He said slot allocation would need to be overhauled to ensure either easyJet or Virgin could build a network, including key short-haul routes. “They need that to be a credible scale player.”

Meanwhile Branson, speaking in Tel Aviv, revealed that the planned flotation of Virgin Galactic, his passenger spaceflight venture, was expected to take place on Monday on the New York stock exchange. He said he would be “floating in a different way on Monday, and in space next year”.

The IPO is expected to value the company at $1.5bn (£1.15bn). More than 600 prospective passengers have placed deposits on a $250,000 fare for the 90-minute flight out of the Earth’s atmosphere.

https://www.theguardian.com/business/2019/oct/23/heathrow-accuses-ba-acting-against-uk-consumer-interests?CMP=Share_iOSApp_Other

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See earlier:

Willie Walsh (IAG) warns again of excessive, out-of-control, unknown Heathrow 3rd runway costs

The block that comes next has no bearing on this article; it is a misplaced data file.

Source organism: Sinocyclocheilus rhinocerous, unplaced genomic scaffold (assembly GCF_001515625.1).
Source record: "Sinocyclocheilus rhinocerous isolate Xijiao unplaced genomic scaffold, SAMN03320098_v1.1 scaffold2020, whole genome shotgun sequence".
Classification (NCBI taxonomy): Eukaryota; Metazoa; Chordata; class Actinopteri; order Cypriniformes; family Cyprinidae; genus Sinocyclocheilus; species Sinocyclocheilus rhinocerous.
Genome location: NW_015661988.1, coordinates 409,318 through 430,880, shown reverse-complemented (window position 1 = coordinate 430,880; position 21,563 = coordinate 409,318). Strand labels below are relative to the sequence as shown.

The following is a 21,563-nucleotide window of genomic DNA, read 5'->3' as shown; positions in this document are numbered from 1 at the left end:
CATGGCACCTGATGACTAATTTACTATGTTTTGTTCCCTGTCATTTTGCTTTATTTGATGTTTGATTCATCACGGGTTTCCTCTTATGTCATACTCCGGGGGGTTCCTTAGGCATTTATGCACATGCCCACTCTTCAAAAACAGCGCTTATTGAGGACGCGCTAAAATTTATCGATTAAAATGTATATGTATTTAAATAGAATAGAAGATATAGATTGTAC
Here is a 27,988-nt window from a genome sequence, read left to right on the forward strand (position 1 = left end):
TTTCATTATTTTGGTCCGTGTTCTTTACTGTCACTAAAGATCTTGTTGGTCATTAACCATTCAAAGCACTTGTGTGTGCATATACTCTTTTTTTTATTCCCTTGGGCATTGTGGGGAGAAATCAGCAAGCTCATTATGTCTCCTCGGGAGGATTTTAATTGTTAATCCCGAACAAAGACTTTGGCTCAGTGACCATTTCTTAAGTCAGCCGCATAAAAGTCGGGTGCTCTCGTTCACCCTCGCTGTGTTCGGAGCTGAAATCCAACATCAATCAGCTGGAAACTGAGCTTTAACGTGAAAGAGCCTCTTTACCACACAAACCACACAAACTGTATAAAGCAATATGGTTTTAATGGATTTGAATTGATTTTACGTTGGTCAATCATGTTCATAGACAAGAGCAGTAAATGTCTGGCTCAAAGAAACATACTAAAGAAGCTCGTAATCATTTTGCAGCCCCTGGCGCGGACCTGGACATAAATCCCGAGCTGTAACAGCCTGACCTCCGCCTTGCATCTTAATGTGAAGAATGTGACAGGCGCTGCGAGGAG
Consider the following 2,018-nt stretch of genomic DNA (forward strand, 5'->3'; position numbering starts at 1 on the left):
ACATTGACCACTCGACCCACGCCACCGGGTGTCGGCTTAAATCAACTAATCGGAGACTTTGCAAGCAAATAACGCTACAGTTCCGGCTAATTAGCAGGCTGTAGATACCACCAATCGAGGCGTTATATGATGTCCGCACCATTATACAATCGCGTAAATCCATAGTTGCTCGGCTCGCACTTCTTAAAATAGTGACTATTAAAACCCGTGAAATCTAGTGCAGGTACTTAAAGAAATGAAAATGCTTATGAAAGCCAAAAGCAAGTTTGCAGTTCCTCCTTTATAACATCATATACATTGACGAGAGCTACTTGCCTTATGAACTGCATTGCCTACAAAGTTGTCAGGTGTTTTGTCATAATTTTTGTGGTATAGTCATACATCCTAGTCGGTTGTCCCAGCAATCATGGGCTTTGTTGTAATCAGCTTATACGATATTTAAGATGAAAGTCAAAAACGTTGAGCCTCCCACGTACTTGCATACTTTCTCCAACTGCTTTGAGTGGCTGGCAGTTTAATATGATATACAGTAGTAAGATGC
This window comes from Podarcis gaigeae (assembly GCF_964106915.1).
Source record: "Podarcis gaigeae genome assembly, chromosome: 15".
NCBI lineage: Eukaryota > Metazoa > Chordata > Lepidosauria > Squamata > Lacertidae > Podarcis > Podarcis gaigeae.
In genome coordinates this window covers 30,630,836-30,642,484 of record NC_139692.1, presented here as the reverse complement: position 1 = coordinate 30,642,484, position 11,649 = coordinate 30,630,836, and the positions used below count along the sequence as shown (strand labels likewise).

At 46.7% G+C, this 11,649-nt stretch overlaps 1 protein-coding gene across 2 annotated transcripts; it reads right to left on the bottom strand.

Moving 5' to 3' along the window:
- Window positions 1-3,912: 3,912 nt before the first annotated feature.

Willie Walsh, CEO of IAG, has always been against the very high costs of expanding Heathrow. He has again said he does not trust Heathrow to keep costs reasonable, and he is opposed to expansion – for which costs would escalate. He said Heathrow has “understated” the costs of expanding and the project is “out of control”, and there was “absolutely no way” Heathrow could build everything planned on budget. He thinks that while Heathrow continues to quote a figure of £14 billion for the investment required, the “true costs” would be over £32 billion. He believes building the 3rd runway and associated works alone will require £14 billion. And then a further £14.5 billion would be required to add terminal capacity and other infrastructure on the existing site. Walsh thinks just extending Terminal 5 could cost a further £3.5 billion. Heathrow now claim their costs even before building anything, are £3.3 billion for planning and preparation. Far higher than earlier estimates.  It is a risk that the runway would be under-utilised, as costs would have to be too high – to pay for the excessive spending – to tempt airlines to use it.  That would also make any net economic benefit to the UK very negative.